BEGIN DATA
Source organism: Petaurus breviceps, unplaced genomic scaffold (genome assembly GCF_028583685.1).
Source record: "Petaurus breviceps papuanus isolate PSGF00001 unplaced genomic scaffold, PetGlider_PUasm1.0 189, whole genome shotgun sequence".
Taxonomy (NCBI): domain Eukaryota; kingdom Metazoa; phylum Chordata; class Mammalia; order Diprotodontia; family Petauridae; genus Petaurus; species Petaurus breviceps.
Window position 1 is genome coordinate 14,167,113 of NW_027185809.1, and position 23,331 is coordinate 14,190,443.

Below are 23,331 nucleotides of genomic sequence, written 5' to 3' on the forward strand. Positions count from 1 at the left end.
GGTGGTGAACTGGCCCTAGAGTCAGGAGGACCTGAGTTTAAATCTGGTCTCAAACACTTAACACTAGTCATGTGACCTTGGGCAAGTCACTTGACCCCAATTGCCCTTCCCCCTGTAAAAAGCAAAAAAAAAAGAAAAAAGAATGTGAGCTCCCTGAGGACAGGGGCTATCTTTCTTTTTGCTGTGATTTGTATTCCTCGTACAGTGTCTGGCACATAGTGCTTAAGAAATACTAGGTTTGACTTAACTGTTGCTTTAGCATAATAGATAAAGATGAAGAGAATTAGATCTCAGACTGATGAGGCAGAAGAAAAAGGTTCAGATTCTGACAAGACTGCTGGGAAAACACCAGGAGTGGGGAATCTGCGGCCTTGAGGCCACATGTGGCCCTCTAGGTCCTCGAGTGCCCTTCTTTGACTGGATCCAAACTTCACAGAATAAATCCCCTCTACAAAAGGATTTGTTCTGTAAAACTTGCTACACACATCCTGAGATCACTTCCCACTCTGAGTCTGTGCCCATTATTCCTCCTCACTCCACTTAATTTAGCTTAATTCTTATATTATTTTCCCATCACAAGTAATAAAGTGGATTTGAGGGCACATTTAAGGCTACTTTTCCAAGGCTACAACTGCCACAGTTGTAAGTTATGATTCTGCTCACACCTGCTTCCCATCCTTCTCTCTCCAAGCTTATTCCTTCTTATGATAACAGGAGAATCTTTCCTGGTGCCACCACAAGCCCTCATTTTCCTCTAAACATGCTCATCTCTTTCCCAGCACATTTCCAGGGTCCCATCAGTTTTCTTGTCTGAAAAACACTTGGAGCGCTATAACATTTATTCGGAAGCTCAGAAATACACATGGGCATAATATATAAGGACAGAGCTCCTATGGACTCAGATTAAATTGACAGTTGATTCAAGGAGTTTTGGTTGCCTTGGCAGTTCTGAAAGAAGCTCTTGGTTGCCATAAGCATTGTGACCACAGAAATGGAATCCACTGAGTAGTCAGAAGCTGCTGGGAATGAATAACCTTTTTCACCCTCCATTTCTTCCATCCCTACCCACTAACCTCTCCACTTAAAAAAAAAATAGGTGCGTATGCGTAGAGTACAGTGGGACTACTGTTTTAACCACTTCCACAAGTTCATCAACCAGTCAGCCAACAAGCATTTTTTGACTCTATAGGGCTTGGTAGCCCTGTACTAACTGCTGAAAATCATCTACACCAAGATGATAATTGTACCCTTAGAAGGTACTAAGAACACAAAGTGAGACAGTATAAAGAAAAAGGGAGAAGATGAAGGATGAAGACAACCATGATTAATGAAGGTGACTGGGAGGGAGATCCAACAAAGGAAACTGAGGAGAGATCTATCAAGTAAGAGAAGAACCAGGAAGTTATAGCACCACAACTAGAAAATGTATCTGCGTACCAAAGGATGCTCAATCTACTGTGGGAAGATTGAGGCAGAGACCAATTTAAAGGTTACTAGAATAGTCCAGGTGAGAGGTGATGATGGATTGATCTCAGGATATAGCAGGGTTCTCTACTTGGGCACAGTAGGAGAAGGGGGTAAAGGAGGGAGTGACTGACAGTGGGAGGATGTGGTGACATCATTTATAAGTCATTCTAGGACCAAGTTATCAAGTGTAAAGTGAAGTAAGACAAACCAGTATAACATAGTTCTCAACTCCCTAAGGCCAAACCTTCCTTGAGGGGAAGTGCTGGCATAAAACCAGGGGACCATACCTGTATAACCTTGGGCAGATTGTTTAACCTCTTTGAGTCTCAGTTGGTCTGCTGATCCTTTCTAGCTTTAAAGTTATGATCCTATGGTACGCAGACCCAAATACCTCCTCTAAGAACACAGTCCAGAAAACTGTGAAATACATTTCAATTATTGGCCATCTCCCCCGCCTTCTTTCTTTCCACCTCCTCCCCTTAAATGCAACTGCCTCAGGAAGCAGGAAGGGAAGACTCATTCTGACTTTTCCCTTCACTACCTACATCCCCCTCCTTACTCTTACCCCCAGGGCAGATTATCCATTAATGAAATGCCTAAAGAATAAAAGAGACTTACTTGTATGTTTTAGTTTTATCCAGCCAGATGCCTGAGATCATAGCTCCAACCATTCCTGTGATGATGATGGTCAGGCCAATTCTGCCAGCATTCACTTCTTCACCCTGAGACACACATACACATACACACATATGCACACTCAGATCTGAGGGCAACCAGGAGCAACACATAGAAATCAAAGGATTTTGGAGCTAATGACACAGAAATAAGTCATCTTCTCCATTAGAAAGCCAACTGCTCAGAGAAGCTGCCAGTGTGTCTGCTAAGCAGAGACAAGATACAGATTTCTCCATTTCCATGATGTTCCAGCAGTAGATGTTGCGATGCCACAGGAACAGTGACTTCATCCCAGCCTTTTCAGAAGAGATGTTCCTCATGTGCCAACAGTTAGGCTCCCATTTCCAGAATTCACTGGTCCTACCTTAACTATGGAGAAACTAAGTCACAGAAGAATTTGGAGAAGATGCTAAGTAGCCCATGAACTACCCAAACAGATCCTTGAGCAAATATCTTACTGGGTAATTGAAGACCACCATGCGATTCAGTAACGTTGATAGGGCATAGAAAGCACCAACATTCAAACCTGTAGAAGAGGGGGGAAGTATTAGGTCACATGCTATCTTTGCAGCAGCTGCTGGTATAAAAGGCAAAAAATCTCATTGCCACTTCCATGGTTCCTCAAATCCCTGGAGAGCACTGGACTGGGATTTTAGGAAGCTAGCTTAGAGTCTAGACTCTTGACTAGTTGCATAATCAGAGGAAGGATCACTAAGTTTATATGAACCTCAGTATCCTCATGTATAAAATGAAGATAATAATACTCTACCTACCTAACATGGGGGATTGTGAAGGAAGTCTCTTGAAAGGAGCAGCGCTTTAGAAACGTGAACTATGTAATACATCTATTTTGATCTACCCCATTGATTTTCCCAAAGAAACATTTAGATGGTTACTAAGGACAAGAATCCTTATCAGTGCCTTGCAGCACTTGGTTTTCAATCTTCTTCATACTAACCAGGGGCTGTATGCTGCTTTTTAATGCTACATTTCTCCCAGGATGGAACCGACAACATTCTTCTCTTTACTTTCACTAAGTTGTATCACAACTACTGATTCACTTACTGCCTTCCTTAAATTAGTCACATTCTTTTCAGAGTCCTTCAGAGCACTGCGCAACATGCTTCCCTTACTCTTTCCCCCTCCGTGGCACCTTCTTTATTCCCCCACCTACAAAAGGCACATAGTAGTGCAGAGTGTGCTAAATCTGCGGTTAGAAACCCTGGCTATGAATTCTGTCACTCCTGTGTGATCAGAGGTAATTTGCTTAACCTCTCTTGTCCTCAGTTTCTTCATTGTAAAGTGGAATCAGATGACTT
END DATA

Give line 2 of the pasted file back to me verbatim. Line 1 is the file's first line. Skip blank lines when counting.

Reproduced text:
Source record: "Petaurus breviceps papuanus isolate PSGF00001 unplaced genomic scaffold, PetGlider_PUasm1.0 189, whole genome shotgun sequence".